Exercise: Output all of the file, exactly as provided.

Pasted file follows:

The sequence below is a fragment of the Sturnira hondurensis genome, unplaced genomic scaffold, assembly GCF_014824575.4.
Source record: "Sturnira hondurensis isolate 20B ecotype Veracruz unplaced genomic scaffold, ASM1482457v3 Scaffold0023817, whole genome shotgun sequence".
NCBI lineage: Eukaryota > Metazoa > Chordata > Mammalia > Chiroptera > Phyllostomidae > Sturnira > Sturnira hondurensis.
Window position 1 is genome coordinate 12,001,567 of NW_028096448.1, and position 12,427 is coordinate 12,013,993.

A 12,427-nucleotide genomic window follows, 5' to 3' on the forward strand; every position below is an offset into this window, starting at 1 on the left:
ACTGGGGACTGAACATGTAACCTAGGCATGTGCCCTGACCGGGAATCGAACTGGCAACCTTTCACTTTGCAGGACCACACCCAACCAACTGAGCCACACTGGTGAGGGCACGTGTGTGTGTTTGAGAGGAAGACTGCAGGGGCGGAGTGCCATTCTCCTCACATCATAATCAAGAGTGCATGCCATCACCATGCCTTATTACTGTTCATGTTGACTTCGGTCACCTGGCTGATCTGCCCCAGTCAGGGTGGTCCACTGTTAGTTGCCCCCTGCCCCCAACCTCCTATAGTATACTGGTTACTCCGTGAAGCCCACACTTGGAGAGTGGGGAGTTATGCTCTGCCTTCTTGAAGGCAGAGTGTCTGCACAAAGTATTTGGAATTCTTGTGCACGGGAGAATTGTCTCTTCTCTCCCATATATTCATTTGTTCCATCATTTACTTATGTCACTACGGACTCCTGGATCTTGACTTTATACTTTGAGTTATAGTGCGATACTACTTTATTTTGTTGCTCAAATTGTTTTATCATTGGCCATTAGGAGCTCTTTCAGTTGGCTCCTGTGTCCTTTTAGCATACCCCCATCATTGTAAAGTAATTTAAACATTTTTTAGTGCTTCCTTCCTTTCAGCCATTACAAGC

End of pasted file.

The sequence below is a fragment of the Sturnira hondurensis genome, unplaced genomic scaffold, assembly GCF_014824575.4.
Source record: "Sturnira hondurensis isolate 20B ecotype Veracruz unplaced genomic scaffold, ASM1482457v3 Scaffold0023817, whole genome shotgun sequence".
NCBI lineage: Eukaryota > Metazoa > Chordata > Mammalia > Chiroptera > Phyllostomidae > Sturnira > Sturnira hondurensis.
Window position 1 is genome coordinate 12,001,567 of NW_028096448.1, and position 12,427 is coordinate 12,013,993.

A 12,427-nucleotide genomic window follows, 5' to 3' on the forward strand; every position below is an offset into this window, starting at 1 on the left:
ACTGGGGACTGAACATGTAACCTAGGCATGTGCCCTGACCGGGAATCGAACTGGCAACCTTTCACTTTGCAGGACCACACCCAACCAACTGAGCCACACTGGTGAGGGCACGTGTGTGTGTTTGAGAGGAAGACTGCAGGGGCGGAGTGCCATTCTCCTCACATCATAATCAAGAGTGCATGCCATCACCATGCCTTATTACTGTTCATGTTGACTTCGGTCACCTGGCTGATCTGCCCCAGTCAGGGTGGTCCACTGTTAGTTGCCCCCTGCCCCCAACCTCCTATAGTATACTGGTTACTCCGTGAAGCCCACACTTGGAGAGTGGGGAGTTATGCTCTGCCTTCTTGAAGGCAGAGTGTCTGCACAAAGTATTTGGAATTCTTGTGCACGGGAGAATTGTCTCTTCTCTCCCATATATTCATTTGTTCCATCATTTACTTATGTCACTACGGACTCCTGGATCTTGACTTTATACTTTGAGTTATAGTGCGATACTACTTTATTTTGTTGCTCAAATTGTTTTATCATTGGCCATTAGGAGCTCTTTCAGTTGGCTCCTGTGTCCTTTTAGCATACCCCCATCATTGTAAAGTAATTTAAACATTTTTTAGTGCTTCCTTCCTTTCAGCCATTACAAGC